IE6, IE7 hit by zero-day bug

Exploit code is available for a memory corruption flaw in Internet Explorer 6 and 7, which could allow an intruder to crash the browser or send a user to a malicious web page
Written by Tom Espiner, Contributor

A zero-day exploit that targets a vulnerability in Internet Explorer 6 and 7 has been published.

The exploit code, which was posted on the Buqtraq mailing-list on Friday, is not yet reliable, according to a Symantec blog post on Saturday. However, the security vendor warned in its post that it expected a fully functioning exploit in the wild "in the near future".

According to Vupen Security, the exploit targets a memory corruption error in Microsoft HTML viewer, which occurs when Internet Explorer retrieves certain cascading style sheet (CSS) objects. Vupen warned that this flaw could allow an attacker to crash the browser, or to trick a user into visiting a malicious web page.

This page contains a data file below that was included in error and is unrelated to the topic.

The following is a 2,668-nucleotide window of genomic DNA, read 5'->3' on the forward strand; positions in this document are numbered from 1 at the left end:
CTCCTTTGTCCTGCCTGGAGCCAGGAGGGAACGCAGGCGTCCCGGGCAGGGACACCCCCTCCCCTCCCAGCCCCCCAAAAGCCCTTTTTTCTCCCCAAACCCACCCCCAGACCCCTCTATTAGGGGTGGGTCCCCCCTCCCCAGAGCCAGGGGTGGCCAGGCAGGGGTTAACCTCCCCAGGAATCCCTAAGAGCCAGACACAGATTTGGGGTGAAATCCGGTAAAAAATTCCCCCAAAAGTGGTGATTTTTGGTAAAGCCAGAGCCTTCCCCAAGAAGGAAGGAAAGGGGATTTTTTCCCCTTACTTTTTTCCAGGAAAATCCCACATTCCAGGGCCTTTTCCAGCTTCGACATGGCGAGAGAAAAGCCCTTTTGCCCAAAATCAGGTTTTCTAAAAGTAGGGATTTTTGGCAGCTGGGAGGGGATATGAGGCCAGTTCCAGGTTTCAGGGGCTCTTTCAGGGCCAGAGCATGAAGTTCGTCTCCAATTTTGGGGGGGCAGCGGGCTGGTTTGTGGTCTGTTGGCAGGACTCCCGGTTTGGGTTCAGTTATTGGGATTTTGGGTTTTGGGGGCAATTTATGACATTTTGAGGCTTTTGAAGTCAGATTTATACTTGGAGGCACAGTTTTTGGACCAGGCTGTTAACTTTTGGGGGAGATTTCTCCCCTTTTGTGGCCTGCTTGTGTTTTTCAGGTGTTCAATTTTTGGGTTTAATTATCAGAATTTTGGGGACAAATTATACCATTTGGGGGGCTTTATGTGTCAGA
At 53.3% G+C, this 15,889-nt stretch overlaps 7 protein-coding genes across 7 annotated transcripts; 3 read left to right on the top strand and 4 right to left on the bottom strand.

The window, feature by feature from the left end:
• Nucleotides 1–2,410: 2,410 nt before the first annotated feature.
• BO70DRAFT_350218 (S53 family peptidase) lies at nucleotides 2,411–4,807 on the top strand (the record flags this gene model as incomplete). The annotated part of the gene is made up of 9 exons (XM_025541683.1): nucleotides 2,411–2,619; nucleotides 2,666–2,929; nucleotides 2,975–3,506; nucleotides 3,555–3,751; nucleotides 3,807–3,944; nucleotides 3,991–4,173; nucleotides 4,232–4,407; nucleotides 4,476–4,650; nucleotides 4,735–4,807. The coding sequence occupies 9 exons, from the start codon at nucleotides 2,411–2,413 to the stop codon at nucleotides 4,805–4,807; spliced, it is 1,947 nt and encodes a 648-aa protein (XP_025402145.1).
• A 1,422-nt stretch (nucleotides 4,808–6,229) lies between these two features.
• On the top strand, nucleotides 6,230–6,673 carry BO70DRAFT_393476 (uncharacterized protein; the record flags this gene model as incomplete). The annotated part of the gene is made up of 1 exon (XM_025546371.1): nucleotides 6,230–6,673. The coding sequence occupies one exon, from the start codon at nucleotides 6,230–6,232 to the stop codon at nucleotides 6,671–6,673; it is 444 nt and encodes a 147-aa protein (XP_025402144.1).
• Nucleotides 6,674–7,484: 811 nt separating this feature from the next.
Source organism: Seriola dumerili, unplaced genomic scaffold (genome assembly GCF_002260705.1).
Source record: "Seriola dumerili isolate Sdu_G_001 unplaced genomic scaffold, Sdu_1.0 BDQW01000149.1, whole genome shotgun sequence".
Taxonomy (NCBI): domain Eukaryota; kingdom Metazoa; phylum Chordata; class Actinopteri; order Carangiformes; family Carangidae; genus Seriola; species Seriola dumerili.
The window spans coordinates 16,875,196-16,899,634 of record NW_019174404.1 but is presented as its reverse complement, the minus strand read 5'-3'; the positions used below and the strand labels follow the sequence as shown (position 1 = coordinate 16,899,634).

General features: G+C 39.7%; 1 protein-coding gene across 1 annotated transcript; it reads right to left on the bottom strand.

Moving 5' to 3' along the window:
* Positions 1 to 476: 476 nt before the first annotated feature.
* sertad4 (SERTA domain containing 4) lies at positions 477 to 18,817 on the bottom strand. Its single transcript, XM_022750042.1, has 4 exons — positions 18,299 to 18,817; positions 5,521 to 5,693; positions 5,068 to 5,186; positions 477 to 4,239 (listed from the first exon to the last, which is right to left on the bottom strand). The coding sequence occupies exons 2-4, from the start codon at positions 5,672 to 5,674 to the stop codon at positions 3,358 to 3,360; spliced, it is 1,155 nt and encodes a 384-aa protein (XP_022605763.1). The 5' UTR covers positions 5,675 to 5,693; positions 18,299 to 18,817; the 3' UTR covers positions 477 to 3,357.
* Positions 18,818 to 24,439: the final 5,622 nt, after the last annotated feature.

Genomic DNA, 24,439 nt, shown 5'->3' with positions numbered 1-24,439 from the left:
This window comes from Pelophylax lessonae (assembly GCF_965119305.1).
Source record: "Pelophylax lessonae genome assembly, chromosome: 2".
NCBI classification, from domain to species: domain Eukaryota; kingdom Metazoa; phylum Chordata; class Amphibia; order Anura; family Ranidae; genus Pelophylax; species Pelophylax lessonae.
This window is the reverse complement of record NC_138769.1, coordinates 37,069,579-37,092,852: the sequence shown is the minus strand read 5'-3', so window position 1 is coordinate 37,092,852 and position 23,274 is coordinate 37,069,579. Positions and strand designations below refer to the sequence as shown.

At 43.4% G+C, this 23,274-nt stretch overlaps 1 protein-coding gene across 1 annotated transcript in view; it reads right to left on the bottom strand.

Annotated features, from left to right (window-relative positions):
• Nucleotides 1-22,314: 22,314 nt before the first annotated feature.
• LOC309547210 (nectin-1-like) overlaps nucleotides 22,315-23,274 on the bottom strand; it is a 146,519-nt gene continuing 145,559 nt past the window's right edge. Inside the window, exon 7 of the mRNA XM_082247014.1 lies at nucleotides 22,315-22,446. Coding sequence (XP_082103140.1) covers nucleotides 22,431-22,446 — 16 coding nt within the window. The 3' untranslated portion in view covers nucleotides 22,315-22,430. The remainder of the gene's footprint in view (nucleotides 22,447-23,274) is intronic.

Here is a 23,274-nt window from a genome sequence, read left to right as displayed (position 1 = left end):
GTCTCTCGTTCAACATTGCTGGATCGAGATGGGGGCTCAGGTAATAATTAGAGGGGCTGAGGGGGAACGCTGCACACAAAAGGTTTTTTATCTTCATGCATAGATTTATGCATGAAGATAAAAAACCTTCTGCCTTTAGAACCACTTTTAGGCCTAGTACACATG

At the time of writing, no patch was available for the issue. Vupen said that to mitigate the issue, people could disable Active Scripting.

Internet Explorer 6 is the most commonly used web browser, according to web analytics firm Net Applications. At the time of writing, IE6 had 23 percent of the market, while IE7 and IE8 each held 18 percent. Rival browser Firefox 3.5 had 14 percent, while Firefox 3 had nine percent. Overall, Internet Explorer had 65 percent market share, while Firefox had 24 percent.

Internet Explorer periodically suffers security vulnerabilities. For example, Microsoft released an out-of-band patch for IE at the beginning of the month to fix problems caused by a scheduled patch.

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